Everyone gets “the blues” from time to time. Depression is more than “the blues” or “feeling down.” It goes beyond the normal ups and downs in mood you experience as you go about your daily activities. Depression is a persistent sadness that interferes with your usual activities and your ability to carry out your roles at home, work, school or in the community.
People who are undergoing treatment for cancer may be more susceptible to feeling depressed. In fact, anyone experiencing a serious illness is susceptible to depression. This is due in part to the increased stress of a serious illness. In cancer patients, depression can also be caused by medications commonly given in cancer treatment. Depression can be a side effect of these medications. These may include medications such as analgesics (pain medicines), anticonvulsants (for seizures), antihistamines, anti-inflammatories (for inflammation and pain), anti-neoplastics and chemotherapy agents (anti-cancer drugs), hormones, immunosuppressive agents and steroids.
Signs of Depression
• Feeling more “down” than usual
• Decreased interest in activities you would usually enjoy,
including activities with other people
• Being agitated or not reacting at all to various situations
• Excessive fatigue (tiredness) and loss of energy
• Changes in your sleeping (sleeping too much or not being able
• Changes in your appetite (weight gain or weight loss when not
trying to do either)
• Decreased interest in sexual activity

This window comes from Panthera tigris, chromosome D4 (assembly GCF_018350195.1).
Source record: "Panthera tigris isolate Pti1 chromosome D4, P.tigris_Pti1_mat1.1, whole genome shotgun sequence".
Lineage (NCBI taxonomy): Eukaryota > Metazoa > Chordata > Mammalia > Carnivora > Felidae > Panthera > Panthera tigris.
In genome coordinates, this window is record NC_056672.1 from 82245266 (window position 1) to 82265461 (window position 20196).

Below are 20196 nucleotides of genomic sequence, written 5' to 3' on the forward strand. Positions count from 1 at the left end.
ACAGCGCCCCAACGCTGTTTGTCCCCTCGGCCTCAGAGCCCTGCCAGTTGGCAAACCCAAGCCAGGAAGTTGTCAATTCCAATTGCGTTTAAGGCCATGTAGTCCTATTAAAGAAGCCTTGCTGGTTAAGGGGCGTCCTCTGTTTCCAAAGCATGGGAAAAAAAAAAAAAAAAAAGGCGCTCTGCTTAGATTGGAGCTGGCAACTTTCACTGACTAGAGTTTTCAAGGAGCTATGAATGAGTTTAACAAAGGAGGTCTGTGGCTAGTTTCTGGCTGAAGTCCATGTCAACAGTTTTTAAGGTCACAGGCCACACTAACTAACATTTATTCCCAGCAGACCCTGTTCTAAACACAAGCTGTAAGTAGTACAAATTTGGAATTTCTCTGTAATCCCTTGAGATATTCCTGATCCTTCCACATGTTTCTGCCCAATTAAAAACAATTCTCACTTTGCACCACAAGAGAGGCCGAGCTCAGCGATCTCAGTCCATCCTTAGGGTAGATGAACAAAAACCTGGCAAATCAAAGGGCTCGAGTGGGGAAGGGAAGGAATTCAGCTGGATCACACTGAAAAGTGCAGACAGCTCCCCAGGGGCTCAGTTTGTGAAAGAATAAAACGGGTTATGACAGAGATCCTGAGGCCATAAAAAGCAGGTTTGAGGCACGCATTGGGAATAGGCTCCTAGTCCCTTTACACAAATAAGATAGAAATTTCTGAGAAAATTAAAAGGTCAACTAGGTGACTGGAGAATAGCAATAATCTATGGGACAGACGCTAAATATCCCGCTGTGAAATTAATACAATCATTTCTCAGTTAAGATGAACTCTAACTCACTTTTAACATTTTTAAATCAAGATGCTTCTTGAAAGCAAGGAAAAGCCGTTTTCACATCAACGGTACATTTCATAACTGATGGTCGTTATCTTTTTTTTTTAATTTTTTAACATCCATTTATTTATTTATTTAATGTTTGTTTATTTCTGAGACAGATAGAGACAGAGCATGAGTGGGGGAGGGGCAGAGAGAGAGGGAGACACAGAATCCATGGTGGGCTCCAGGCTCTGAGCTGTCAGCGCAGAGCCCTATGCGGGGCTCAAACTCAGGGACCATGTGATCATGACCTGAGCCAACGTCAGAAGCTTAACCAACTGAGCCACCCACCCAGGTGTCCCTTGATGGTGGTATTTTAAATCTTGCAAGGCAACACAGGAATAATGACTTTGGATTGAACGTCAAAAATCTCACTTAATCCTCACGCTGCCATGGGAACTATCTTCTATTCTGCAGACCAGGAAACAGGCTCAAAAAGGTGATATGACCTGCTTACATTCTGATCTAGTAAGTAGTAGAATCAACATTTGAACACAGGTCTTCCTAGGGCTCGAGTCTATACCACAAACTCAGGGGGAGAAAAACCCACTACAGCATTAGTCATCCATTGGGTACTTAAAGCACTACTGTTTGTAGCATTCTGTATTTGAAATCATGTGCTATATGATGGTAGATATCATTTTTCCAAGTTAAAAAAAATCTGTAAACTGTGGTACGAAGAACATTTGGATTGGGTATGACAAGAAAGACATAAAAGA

• Difficulty concentrating or making decisions
• Feeling more “slowed down” or more restless than usual,
making it difficult to perform tasks in you daily life that
usually are not a problem
• Feeling guilty for no reason
• Having a more negative outlook than usual
• Having thoughts of harming yourself or others (Call your
doctor immediately if you are having these thoughts.)
Let your doctor know immediately if you have several
of the above symptoms for more than a week or two. He or
she may be able to adjust your medications or prescribe an
antidepressant to help you feel better. Do not feel embarrassed
if you have symptoms of depression. Depression is often caused
by biochemical changes in the brain. Individuals with serious
illnesses may be more likely to have these biochemical changes.
Ways to feel better
• Do not keep these feelings to yourself. Share them with your
family, trusted friends, a clergy member or another individual
• Speak to an oncology Social Worker at the Cancer Center.
They are available to speak with you and your family about
• Do not use alcohol or drugs that were not prescribed for you
to feel better.
• Follow your treatment plan and take medications exactly as
• Ask any questions you may have about treatment and
diagnosis. Any member of the Cancer Center team will be
willing to answer your questions or refer you to the person
who can. Having this information on your specific care can
help you to know what lies ahead.
• Once treatment has started, keep a diary or journal of how
you are feeling. There are special pages in this handbook for
you to record any symptoms you are experiencing during
treatment. Be sure to fill out these sheets weekly. You may
also make daily notes on them. These symptom logs let your
healthcare professional know if your symptoms are getting
better or worse.
• Attend one of the educational workshops offered through the
Cancer Center. Whether you talk to a friend, family member,
religious leader or a member of the Cancer Center team,
remember that you are not alone.